garage sale rock: guided by voices open the suitcase

It’s like wandering into Bob Pollard’s garage, stepping over the Bud long neck empties and the rest of the recycling, finding a band member sitting on the basement stairs smoking a cigarette. Echoes of a process. The sense that something is going on here. Something cool…”


by john brown


For millions of Americans, cleaning out your garage and the ensuing garage sale has become a national pastime. Does anyone park his or her car in the garage anymore? One year, I decided to do it in stages. Actually I just wanted to make enough room for my car and truth be told, the damn car didn’t even work. (Maybe thats true for all the other assholes that actually use the garage for cars. Maybe none of their cars work either.) Anyway, I pulled out the ladder, broken bikes and a box of old vinyl records, the tire chains that refused to stay hung up, and a couple other generic looking boxes. I was only out there thirty minutes before I had a group of three complete strangers poking around my junk, and I mean junk. This was the stuff St. Vincent DePaul refused to take after the actual garage sale last summer. “Hey, how much for the broken miter box?” Asked the big guy who refused to answer when I asked him if I could be of any help. $5 bucks I said. And another $5 bucks for the saw! The big guy fumbled with some ones and asked if Id take $9.00. I said no and he magically came up with a ten-dollar bill. A garage sale pro. Two fifty-something women complained to me that it wasn’t much of a garage sale. I pocketed the ten and told them I wasnt having a garage sale, I was just cleaning out the garage. The fat guy laughed,and the old gal dropped the potholder I normally use for waxing the car into the box of records and left. I closed up shop. Another day perhaps. Who parks their car, working or not, in the garage anyway?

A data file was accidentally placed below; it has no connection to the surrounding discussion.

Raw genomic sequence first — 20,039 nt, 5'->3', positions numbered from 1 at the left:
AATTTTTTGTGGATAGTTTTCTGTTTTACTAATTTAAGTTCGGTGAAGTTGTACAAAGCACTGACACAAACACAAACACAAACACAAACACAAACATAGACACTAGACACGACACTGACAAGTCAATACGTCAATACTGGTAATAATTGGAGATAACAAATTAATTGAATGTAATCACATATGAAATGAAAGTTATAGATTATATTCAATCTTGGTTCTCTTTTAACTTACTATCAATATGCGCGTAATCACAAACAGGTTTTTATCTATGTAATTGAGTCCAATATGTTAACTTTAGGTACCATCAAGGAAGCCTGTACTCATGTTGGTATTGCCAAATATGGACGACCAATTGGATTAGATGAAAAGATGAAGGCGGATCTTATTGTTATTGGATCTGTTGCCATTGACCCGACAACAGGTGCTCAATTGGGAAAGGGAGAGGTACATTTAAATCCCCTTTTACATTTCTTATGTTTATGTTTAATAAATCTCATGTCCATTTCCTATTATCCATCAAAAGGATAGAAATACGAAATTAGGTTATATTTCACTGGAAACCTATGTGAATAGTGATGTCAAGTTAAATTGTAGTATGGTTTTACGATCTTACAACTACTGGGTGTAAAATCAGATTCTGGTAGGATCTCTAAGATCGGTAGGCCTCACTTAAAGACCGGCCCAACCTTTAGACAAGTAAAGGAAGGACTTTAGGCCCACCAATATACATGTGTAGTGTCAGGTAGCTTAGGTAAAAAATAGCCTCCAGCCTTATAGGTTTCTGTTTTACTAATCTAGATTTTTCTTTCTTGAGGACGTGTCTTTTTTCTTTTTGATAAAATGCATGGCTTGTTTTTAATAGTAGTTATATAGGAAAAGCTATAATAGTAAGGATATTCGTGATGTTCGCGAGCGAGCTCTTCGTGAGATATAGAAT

What if your favorite rock band had a garage sale? I read in a tabloid somewhere that a country star, one of the Judds I think, did just that. People came out of the woodwork for that I’ll bet. Bath mats and old make up kits. Real leather stage outfits the chance to see that a country star is, as they expected, just like me! Crap collector. White trash.

My favorite rock star, Guided By Voices’ lead man Bob Pollard, would probably end up with a garage sale of a different sort. Invite a few friends, or the rest of the band, under the guise of pushing the old car into the garage. Provide the beer and then after a fair amount of procrastinating, end up going through an old suitcase full of old four-track recordings, past demos, practice sessions, drunken inspirations and the sobering ravings of a real rock genius. Thats my theory behind the GBV four CD box set , Suitcase: Failed experiments and Trashed Aircraft. The price alone suggests garage sale: fifty cents a song or $50 for one hundred previously unrecorded tracks. For a fan, it’s like wandering into Bob Pollard’s garage, stepping over the Bud long neck empties and the rest of the recycling, finding a band member sitting on the basement stairs smoking a cigarette. Echoes of a process. The sense that something is going on here. Something cool. Something so accessible, so natural, that it is not hard to believe that this event is common occurrence of someone’s every day life. And, maybe, that someone is a real rock genius. Or maybe that person is, as I expected, just like me.